The staff is passionate about seeing their students do great things in the name of the Lord. Their passion creates memorable lessons. Mr. Cymbaluk taught a lesson to his 8th Grade Bible Survey class that many remember to this day. He reminded his students that they are sinners. They are no less a sinner than the man who cheats on his wife or the man who deals drugs to kids. The world sees these men as worse, but God sees sin as sin. He taught students this because he wanted us to remember that we weren’t better than anyone else. The class would laugh and repeat, “I am a dirtbag,” in the most comical voice that each student could muster, but (all joking aside) they remembered that very important lesson. Many long-time students of GCA still recall the lessons taught by Mrs. Flores, the kindergarten teacher. One of the greatest lessons she teaches students is about her time as a shepherdess. As her small students sit in the classroom and listen to her stories, she gently reminds them of their all-loving shepherd who longs to protect them in his fold. In Mrs. Winkler’s seventh-grade science course, she never fails to show the complexity of science, and how all those complexities are amazingly evidence of a divine creator. Every day in school, students learn from those who communicate their love for God in all subjects or grades they teach.
Many of the high school students have stated that it is these open discussions and debates about faith, and the inclusion of God in every other discussion, that have really sharpened their faith. Many said that in other schools, sports, music, drama, or science are priority number one, but GCA is not that way. Sophomore student Samantha Sellers encourages, “In our world, it is more important than ever that we know WHO we are and WHOSE we are. GCA teaches the foundations of our faith integrated into the subjects we study. When people are brought up knowing the Lord and the Truth, it is that much easier to share our faith with others.” Freshman student Katie Cullins also replies, “The fact that we can take any type of discussion, like a discussion about crafts, and turn it back around toward God is awesome. That shows me how, when having a conversation with an atheist, I can turn it into a discussion about faith really fast.” God is kept at the center of everything, and the staff enforces every day the idea that Christians must be vessels of God’s love, and that it is never our own goodness that should shine through us, but only God’s. It is this idea that makes Grace Classical Academy a truly rare and beautiful find. Junior student Josiah Williams, when talking about how the school has trained him, summarizes it the best: “I’ve attended GCA ever since PreK, so I’ve never really known anything else. Nonetheless, I still go through the same trials, feel the same temptations, and endure the same afflictions as those not in GCA. Because Grace Classical Academy provides a Christcentered curriculum, I have been taught to approach a situation with a Christcentered attitude. When distressing situations do arise, instead of relying on my own understanding in an attempt to comfort myself, I offer up those hardships to Christ. Not only has Grace Classical Academy provided insight into how discomforting scenarios should be handled, but also a Biblical guide into how numerous other real-life situations should be approached.”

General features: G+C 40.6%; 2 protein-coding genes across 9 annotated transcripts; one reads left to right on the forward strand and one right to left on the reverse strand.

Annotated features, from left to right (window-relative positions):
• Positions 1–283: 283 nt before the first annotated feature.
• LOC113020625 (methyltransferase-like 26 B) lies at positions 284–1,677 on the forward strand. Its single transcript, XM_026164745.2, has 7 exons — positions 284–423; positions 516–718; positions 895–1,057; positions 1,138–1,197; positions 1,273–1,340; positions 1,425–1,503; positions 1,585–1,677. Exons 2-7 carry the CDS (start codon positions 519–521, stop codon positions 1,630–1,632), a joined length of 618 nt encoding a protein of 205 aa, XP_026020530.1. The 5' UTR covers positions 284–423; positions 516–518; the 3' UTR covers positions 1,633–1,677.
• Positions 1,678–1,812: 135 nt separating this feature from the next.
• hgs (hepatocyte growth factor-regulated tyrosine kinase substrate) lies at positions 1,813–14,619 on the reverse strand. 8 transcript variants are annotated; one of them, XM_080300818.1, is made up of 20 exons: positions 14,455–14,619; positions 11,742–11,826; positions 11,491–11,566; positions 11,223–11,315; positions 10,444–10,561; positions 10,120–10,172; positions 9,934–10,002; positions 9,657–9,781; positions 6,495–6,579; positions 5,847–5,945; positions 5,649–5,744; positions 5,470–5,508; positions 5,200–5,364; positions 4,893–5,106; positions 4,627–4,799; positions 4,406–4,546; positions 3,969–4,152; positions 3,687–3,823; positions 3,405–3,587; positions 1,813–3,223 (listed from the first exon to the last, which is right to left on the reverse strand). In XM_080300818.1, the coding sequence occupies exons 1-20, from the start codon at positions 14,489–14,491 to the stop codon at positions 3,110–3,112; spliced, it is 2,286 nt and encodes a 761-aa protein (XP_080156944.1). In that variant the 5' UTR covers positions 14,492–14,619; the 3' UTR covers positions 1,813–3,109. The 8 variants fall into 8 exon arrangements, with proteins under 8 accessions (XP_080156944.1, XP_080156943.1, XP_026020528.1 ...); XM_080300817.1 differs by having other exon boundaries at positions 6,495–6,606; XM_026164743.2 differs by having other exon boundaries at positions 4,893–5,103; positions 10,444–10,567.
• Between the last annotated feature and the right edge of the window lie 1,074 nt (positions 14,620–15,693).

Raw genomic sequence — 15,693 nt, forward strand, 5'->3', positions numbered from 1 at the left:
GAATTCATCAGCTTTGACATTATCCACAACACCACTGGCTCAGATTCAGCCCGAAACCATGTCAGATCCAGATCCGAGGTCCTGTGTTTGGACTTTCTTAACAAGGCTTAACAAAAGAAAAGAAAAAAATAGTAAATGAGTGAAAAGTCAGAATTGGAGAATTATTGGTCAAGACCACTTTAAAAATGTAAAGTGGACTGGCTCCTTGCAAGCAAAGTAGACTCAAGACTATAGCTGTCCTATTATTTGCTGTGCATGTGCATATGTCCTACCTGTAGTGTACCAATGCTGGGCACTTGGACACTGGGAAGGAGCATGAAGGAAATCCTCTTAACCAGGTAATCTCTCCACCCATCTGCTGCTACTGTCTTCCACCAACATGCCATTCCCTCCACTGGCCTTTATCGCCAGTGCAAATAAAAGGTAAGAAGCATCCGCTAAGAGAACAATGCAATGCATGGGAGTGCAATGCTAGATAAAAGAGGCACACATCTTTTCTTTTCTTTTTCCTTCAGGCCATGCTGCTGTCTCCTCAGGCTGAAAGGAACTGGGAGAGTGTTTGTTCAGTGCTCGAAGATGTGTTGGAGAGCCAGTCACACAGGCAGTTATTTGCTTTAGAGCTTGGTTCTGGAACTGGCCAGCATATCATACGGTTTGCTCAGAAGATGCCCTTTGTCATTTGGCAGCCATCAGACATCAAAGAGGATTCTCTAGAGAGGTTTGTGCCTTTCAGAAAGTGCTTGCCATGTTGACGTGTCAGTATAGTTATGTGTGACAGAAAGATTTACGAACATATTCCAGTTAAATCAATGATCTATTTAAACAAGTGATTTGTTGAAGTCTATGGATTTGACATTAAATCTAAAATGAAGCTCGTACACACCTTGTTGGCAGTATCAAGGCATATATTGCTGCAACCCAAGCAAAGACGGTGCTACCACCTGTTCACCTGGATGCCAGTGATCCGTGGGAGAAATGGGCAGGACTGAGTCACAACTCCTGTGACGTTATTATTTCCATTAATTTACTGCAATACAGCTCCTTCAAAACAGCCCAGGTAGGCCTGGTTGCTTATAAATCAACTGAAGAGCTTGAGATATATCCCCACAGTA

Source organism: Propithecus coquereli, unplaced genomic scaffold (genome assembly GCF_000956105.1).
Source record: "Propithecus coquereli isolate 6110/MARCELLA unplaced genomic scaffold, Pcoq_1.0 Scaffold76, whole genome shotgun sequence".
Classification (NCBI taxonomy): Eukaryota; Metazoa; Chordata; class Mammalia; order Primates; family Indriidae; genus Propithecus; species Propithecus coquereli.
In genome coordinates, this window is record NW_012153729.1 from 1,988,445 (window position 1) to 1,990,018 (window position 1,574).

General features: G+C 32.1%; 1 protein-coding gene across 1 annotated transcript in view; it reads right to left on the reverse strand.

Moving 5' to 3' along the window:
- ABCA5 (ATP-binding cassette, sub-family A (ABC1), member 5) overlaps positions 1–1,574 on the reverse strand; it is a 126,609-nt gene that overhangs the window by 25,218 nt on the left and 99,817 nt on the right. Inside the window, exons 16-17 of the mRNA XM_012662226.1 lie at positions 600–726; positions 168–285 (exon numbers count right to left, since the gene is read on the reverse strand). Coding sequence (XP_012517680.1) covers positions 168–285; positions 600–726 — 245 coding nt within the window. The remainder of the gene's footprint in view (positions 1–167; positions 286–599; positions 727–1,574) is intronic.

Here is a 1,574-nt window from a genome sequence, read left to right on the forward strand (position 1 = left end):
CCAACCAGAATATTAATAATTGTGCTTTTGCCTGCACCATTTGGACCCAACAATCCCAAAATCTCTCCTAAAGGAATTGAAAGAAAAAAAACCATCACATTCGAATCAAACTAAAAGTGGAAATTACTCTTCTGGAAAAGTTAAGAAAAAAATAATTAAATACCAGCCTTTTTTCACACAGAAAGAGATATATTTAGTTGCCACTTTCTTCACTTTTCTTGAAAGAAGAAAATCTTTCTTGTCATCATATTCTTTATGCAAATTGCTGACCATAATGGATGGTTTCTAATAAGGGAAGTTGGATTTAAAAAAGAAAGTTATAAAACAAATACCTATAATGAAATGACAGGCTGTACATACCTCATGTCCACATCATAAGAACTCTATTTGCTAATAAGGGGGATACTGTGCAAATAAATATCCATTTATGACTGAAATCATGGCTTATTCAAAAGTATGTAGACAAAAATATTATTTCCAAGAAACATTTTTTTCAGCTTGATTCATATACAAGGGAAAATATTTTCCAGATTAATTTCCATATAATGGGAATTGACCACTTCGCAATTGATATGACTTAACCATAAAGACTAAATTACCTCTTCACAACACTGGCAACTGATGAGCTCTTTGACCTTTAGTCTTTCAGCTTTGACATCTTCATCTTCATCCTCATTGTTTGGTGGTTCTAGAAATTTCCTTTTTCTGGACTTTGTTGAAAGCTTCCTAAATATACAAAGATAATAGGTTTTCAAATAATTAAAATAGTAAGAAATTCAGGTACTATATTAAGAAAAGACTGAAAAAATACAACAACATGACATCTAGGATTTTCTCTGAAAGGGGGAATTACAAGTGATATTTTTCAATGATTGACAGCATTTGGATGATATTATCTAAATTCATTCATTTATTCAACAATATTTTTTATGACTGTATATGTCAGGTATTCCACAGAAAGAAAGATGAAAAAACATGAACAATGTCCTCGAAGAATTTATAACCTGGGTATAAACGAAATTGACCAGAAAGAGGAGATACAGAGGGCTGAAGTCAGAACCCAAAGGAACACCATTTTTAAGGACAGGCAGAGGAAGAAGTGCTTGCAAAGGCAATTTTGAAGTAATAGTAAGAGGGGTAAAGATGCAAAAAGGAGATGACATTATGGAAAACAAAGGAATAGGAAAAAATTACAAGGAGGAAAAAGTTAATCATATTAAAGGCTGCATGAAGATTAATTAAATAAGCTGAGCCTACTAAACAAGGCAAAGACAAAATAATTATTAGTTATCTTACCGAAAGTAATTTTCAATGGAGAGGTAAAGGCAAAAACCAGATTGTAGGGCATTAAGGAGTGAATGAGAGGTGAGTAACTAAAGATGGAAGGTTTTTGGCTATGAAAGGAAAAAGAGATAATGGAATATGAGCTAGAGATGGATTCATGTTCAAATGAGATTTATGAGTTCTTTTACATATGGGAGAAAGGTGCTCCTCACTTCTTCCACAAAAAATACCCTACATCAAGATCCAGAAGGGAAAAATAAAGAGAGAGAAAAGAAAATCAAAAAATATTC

Yet, some of the best lessons at the school do not come from the teachers but from the students themselves. There has been a movement toward the mission field in the past several years, but this year in particular. GCA students traveled to Haiti, Zambia, Tanzania, Nicaragua, and many accomplished mission work within the US as well. Not only that, but students also formed their own after-school Bible studies and prayer meetings, seeing this fellowship with and encouragement of one another as a crucial part of their Christian walk. When asked what she admired most about her peers, junior student Paige Steelman says, “[I admire] the fight in them for Christ, the love for one another, the drive to do hard things, and the common distaste for being complacent or comfortable.” Paige’s fellow classmate, Eden Barnhouse, talks about how she admires the same ambition in her fellow students, and says about them: “I admire how on-fire and passionate they are. Most of them don’t do things halfheartedly. When they’ve decided that something is worth doing, they do it well.” The line between “classmate” and “family” becomes more and more blurred as some of us reach the end of our time at GCA, and senior student Christina Burks acknowledges that when she talks about her experience with her class. She says that they accepted her with open arms and says, “I admire how much love they’ve shown me, how they’ve been there for me through both the ups and the downs, and how they seek after the Lord. They’ve encouraged me to be a better person, and I thank God almost every day that they’re in my life.”
In the end, Grace Classical Academy shapes the hearts and minds of students and their families in an undeniably important way. GCA shows a rare form of encouragement—the encouragement to show the love of Christ. Christians see the glory of God as a gift that must be shared with someone, and the beauty of this gift can be seen when the person who hears grows into a leader for others to follow. God has raised up GCA and allowed it to be a light to so many people, and it has truly been a blessing for us, the students.